Dancing for Parkinson’s the Australian way.

The beginning of February saw the start of a new term at the Dance for Parkinson’s class at English National Ballet’s headquarters at Markova House, London. We are looking at three new ballets being composed by women choreographers, an exciting prospect which includes a visit to Saddlers Wells to see one of the first performances of “She Said”.

The end of February saw us back in Melbourne Australia for a month staying with the lovely daughter. A bit of research turned up a Parkinson’s dance class fairly near, based on the same principles as London but located in a community centre so without access to the facilities available back home. I was amazed to find many similarities between the classes and note how the lesson was well constructed and led by three dedicated ladies. Both classes are led by dancers trained by Mark Morris, the American in Brooklyn who started the initiative. I was made very welcome and plan to go again. It is fun to try and work out how to get to new parts of Melbourne using the trains and trams!

With considerably warmer weather walking has been more enjoyable and it is easier to manage the 10,000 steps each day; my daily challenge on Fitbits. Striding along a path by the sea watching boats, kite surfers, bird life and a fabulous view towards the city is a real pleasure.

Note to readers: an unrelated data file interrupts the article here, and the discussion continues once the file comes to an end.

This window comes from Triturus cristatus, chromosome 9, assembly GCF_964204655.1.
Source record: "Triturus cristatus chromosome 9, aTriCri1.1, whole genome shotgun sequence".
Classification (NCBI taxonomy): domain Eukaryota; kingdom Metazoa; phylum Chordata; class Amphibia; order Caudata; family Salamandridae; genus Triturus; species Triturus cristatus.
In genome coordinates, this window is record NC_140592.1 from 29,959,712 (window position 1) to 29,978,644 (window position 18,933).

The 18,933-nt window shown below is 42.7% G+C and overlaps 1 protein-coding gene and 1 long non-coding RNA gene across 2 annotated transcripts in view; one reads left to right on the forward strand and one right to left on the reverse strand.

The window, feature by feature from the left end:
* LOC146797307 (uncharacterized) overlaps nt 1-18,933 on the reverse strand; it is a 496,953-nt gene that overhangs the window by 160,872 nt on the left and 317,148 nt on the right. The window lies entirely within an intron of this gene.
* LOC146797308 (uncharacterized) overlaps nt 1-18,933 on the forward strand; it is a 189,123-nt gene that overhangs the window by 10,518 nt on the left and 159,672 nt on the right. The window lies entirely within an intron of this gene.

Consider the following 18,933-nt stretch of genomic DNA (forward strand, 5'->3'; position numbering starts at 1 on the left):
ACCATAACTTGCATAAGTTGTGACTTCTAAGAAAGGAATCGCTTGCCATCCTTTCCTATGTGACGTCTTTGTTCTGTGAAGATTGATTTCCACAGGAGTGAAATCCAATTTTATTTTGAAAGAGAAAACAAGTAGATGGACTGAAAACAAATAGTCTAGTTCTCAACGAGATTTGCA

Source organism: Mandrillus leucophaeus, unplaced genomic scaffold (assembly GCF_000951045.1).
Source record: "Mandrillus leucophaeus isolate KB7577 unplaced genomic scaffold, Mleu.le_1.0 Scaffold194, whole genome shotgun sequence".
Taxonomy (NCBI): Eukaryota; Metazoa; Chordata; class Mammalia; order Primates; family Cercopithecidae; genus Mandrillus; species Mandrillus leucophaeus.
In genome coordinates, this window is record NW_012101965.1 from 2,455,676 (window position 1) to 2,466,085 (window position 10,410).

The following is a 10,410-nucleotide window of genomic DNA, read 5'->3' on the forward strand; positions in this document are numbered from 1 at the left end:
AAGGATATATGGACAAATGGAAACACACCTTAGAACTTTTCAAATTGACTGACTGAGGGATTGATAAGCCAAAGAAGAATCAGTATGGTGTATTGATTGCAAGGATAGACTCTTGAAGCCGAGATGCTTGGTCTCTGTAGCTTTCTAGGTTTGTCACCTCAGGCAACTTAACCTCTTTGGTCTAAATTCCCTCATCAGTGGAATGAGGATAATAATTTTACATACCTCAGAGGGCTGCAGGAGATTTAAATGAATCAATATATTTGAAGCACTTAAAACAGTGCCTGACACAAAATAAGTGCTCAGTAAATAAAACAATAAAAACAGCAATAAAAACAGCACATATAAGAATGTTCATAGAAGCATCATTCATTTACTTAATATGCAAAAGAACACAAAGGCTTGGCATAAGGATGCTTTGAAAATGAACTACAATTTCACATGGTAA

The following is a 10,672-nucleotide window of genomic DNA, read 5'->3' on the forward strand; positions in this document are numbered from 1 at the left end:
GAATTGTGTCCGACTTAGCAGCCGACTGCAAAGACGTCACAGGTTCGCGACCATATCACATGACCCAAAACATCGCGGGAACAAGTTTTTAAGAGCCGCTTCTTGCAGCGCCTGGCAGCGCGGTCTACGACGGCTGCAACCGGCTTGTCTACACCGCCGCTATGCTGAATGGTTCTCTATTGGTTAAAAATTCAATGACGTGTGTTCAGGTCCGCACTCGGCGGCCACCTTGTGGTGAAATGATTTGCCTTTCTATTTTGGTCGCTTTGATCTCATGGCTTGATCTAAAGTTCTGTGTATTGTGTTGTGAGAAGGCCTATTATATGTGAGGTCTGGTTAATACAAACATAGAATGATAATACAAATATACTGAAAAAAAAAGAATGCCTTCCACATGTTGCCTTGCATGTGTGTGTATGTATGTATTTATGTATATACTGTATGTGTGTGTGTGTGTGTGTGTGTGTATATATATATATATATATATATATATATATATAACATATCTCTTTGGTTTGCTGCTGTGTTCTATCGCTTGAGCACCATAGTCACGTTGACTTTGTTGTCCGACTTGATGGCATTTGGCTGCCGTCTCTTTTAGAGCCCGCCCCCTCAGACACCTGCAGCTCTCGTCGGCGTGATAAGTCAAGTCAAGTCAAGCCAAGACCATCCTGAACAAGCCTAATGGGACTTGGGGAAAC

Brighton beach, Melbourne.

Brighton beach, Melbourne.


With Pearl at Queenscliff.

With Pearl at Queenscliff.

This weekend we met up with our Australian friends and enjoyed a weekend away at a very quaint town near Geelong called Queenscliffe where the captain and his first mate moor their beautiful boat, Pearl. We cruised across Port Philip Bay to Portsea and Sorrento, a beautiful part of the Mornington Peninsula, and were blessed with fine, sunny weather. The captain managed to get us up close and personal with a colony of seals who somehow become so graceful in the water.

We are half way through our time “down under” and have enjoyed experiences as diverse as an exhibition of Andy Warhol and Ai Wei Wei, a lecture in empathy in Australia and a White Night evening event which included aboriginal dancing. Who says there is little cultural activity here?

Sunshine and warmth certainly makes living with Parkinson’s easier but the dodgy arm can be very uncomfortable and so I am going to try some more medication on my return home, I have been lucky enough to have three and a half years with few drugs so probably need to accept that I might need more help. Fingers crossed!

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